There’s one more thing, “centering”.

When Rellax calculates how far to move the elements it does so based on the height of the page. This means that elements further down the page will have moved more than elements at the top, as by the time we’ve scrolled all the way down there, they’ve been parallaxed to somewhere we may not expect.

We can get around this using centering. This will adjust the element’s position so that when we scroll to it, it’ll still be visible on the page. We can either do this by adding a data-rellax-percentage value to each of the rocks, or we can set this globally in our original JavaScript at the bottom of the page.

<script>
  var rellax = new Rellax('.rellax', {
    center: true
  });
</script>

In our JavaScript we add an object to be passed in to the Rellax method and in it we specify “center” be true. Back in our browser we can see the results.

 

The rocks now float in front as well as far away behind the text.

Before we finish up this example, let’s also see how Rellax can bring our header and footer elements to life.

At the top our document we have a header element containing an SVG logo and heading text. The SVG is inline so we can apply Rellax to each of the individual parts. That way on scroll, the logo will come apart as it scrolls away.

We start with the two circle elements.

<circle class="rellax" data-rellax-speed="-1" stroke="#000000" stroke-width="3" fill="#333333" style="opacity:.5" cx="100.5" cy="100.5" r="100.5"></circle>
<circle class="rellax" data-rellax-speed="-.5" stroke="#000000" stroke-width="3" fill="#aaa" style="opacity:.5" opacity="0.9" cx="100.5" cy="99.225" r="79.875"></circle>

Adding a class of “rellax” to each we can specify speeds. These two are farthest away so we’ll use negative values of “-1” and “-.5” so they move quite slowly.

Next we have some <g> groups we can use to hook Rellax onto. The first contains the large boulder. We’ll use this containing <g> rather than the large-boulder group as there’s already a transform on that group. Since Rellax uses transforms, this would cause a clash so it’s safest to use the container.

We’ll add the “rellax” class and give this a speed of “2”.

<g class="rellax" data-rellax-speed="2">

We then do the same for the “medium-boulder” and “small-boulder” containers, giving them a speed of “1.5” and “1.25” so that they move a little slower than the large boulder.

With that done lets add parallax to the heading. There’s a gradient on the header element at the bottom that makes it fade to black. It would be cool if this text was to scroll in behind that gradient. We can do this by giving the title a very slow scroll speed.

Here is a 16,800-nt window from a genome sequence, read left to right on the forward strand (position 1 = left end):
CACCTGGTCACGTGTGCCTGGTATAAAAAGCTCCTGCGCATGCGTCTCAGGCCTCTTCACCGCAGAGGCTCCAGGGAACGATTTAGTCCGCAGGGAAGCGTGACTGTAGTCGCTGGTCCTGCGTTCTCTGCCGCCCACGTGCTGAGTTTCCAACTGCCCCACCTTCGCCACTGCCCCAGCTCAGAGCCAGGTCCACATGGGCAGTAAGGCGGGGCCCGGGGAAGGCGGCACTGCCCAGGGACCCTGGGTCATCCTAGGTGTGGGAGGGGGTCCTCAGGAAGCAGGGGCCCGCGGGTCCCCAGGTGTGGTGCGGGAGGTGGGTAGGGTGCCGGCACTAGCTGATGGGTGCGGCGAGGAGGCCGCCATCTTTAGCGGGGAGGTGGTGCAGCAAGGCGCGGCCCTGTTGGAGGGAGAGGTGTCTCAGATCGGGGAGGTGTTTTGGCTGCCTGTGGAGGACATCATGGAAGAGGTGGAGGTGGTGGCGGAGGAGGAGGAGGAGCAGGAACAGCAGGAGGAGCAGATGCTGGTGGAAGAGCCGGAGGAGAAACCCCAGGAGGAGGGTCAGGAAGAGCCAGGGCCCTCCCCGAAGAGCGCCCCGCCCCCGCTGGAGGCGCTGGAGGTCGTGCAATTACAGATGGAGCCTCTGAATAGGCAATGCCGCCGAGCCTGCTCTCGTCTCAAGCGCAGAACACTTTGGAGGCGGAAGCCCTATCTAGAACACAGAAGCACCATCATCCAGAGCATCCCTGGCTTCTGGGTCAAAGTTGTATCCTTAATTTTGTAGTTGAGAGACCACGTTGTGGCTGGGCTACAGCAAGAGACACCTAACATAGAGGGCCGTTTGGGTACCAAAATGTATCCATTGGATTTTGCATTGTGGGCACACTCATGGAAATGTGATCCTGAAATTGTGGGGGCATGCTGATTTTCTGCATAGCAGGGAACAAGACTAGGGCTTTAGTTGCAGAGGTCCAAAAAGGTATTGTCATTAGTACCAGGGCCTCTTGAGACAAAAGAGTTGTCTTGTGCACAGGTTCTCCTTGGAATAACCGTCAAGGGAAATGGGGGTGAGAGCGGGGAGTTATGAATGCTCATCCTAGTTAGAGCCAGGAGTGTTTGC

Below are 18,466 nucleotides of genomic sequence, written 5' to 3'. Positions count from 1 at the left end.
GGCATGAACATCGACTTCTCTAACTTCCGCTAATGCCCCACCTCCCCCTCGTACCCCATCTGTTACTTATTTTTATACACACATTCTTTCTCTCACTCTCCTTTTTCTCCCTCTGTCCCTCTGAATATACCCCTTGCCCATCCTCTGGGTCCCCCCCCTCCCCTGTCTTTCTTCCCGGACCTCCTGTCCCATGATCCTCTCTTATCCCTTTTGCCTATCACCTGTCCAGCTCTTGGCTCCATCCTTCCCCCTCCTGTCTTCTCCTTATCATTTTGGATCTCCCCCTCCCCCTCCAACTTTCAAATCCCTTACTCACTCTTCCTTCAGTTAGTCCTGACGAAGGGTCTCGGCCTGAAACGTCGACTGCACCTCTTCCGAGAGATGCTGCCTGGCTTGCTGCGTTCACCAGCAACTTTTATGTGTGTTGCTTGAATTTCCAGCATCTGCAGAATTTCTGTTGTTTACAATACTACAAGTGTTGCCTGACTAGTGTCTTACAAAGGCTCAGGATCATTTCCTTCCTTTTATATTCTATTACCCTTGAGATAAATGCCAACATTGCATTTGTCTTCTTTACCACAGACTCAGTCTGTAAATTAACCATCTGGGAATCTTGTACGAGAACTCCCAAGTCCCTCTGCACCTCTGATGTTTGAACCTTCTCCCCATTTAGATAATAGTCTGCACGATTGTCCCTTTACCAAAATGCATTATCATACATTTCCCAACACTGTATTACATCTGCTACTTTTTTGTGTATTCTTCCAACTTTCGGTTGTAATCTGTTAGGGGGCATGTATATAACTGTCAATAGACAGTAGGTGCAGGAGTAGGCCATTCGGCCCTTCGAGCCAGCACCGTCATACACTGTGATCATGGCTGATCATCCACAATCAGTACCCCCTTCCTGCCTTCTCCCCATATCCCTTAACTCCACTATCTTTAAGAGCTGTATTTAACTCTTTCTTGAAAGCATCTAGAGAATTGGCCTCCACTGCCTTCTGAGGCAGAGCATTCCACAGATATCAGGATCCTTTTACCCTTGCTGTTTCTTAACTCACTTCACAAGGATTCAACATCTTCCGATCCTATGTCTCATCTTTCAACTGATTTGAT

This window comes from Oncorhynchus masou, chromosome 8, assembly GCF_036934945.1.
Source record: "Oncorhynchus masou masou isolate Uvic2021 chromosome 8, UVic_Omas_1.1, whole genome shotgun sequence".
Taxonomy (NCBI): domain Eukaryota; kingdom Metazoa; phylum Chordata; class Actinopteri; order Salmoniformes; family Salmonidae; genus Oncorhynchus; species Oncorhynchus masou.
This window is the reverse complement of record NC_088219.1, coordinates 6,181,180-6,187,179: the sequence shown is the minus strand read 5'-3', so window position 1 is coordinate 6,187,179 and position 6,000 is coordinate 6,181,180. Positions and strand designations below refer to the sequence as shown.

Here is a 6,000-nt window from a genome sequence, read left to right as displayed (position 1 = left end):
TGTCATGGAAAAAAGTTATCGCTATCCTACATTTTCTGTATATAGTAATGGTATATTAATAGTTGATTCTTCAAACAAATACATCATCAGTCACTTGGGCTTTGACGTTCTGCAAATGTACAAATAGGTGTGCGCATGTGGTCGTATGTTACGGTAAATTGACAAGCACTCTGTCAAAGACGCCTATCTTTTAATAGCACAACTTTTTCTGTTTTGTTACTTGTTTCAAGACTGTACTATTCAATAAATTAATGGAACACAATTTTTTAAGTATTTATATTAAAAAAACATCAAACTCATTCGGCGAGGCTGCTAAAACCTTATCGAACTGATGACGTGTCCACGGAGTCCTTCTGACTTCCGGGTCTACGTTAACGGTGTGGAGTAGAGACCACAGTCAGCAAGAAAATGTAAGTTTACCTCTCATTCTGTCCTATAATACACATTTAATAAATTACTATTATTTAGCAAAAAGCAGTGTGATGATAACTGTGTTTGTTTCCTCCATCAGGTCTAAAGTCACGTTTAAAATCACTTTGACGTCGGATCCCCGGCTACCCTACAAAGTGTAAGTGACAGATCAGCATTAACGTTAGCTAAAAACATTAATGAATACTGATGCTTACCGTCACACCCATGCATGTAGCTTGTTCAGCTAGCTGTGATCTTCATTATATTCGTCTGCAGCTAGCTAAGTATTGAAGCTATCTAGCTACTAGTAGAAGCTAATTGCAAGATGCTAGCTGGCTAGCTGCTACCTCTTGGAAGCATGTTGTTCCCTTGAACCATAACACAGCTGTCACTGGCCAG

<h1 class="heading rellax" data-rellax-speed="-5">MOON ROCKS</h1>

Lastly let’s do the same with the header at the bottom of the page. Inside the footer element we apply the same thing but a speed of “-2” to the heading.

<h1 class="heading rellax" data-rellax-speed="-2">MOON ROCKS</h1>

Let’s see how this is looking.

 

After recording this lesson I noticed that the “center” setting caused the header and footer elements to position wrongly. Turns out the header elements don’t need this to be set, and we can get around this by declaring another set of “Rellax” elements in the JavaScript.

var rellaxNonCentered = new Rellax('.rellax-non-centered', {
  center: false
});

By using the class “rellax-non-centered” on the header and footer elements instead of “rellax”, this should fix the issue! The code in the download zip file has been updated with this change.

Parallax using CSS

While this example uses CSS and JavaScript for the positioning of the elements on scroll, it’s possible to create a parallax effect using pure CSS. There’s a great write-up of this approach by Paul Lewis and Robert Flack that goes into more detail. It’s a great approach and seems to perform well.

What we learned

In this lesson we made use of a great JavaScript tool to create parallax movement on our page. Along the way we saw how this tool uses CSS transforms to move elements on scroll, using a similar requestAnimationFrame approach we’ve used ourselves. We also learned how to use Rellax with various speeds to create the illusion of depth on the page.